The FBI is investigating the Memorial Day vandalism of a landmark Pittsburgh veterans monument, officials said.
The 99-year-old Doughboy Statue in Lawrenceville was doused with red paint between Sunday night and Memorial Day. Hammers and sickles were painted on the monument, along with the message “June 19, 1986! Glory to the Day of Heroism!”
City police Tuesday had not determined the exact meaning of the message or symbols, according to a public safety spokesman. Similar hammer and sickle symbols appear on the communist flag. The date could be a reference to the killings of more than 100 suspected Maoist rebels by Peruvian government security forces on the same date, according to Newsweek.
“I was pleased to hear this news, and thankful to the FBI and U.S. Attorney’s Office for getting involved in this deeply troubling crime,” Pittsburgh Public Safety Director Wendell Hissrich said. “As stated yesterday, it is incomprehensible to vandalize memorials honoring those who gave their lives for our very freedom, but to do so on Memorial Day is particularly disturbing. Injuring or destroying veterans’ memorials is a federal crime, and we are very interested in helping our federal partners determine who did this and in ensuring the guilty parties are prosecuted to the full extent of the law.”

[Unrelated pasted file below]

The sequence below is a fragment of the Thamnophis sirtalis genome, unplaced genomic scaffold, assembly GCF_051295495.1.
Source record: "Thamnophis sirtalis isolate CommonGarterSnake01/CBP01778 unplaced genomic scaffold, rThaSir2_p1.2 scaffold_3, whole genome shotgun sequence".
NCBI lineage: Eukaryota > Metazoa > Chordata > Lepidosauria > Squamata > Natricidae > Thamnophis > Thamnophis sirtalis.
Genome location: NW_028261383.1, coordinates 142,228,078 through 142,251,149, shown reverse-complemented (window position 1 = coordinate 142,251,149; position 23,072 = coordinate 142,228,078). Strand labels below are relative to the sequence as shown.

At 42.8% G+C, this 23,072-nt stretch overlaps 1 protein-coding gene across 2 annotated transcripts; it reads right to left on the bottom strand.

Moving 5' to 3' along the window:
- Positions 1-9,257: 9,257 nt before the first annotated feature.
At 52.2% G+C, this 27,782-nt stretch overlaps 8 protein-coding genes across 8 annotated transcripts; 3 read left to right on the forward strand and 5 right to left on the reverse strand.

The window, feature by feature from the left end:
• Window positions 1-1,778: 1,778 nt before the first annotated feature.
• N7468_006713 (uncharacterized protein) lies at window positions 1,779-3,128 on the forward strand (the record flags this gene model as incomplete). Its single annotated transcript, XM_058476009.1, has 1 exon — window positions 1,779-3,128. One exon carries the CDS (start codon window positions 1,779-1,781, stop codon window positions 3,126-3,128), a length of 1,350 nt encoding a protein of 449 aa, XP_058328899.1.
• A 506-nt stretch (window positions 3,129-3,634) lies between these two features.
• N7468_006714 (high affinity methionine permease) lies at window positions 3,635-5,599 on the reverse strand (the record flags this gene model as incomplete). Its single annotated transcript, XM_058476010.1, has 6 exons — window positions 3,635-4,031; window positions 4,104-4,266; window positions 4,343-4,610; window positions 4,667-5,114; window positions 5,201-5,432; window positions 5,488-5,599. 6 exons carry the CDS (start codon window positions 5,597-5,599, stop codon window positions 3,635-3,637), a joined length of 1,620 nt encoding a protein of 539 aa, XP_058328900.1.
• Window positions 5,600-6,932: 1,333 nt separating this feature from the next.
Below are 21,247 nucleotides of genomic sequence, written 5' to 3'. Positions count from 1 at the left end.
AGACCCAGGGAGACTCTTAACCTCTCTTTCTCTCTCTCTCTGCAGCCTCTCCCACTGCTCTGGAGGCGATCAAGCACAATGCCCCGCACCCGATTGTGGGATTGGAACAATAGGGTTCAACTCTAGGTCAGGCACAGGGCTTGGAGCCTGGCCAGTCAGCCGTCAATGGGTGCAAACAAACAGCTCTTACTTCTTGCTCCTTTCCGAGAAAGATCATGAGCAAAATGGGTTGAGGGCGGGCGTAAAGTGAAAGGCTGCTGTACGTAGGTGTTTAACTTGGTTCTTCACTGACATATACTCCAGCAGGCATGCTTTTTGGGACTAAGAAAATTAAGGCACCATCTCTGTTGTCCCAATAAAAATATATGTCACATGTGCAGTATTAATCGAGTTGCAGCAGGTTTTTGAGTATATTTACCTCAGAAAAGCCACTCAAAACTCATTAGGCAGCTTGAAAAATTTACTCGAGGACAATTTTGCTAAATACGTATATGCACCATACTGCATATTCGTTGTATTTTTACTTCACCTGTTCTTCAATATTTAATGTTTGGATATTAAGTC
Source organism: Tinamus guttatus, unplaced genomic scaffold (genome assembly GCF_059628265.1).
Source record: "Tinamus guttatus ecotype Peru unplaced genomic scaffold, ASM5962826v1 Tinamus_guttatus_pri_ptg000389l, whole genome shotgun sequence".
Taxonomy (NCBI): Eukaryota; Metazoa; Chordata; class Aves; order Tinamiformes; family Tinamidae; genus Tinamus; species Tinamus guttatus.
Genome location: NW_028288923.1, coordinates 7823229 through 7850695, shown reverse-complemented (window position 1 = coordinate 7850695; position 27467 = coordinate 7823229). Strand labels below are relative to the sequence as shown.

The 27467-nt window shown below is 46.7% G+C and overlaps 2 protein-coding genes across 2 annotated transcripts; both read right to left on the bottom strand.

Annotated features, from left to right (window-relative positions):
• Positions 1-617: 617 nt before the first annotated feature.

The FBI and U.S. Attorney’s Office declined to comment.
The vandalism drew outrage Monday and a pointed criticism from Mayor Bill Peduto. “This is not Pittsburgh,” the mayor tweeted. “Whoever did this. Please leave. Today.”
A Pittsburgh Public Works crew spent part of the holiday cleaning the statue, and Lawrenceville United created a GoFundMe page to generate $$10,000 donations for statue restoration. People had pledged $1,150 as of Tuesday evening.
The statue in Doughboy Square at Butler Street and Penn Avenue was dedicated in 1921 to World War I veterans from the city’s Sixth Ward.
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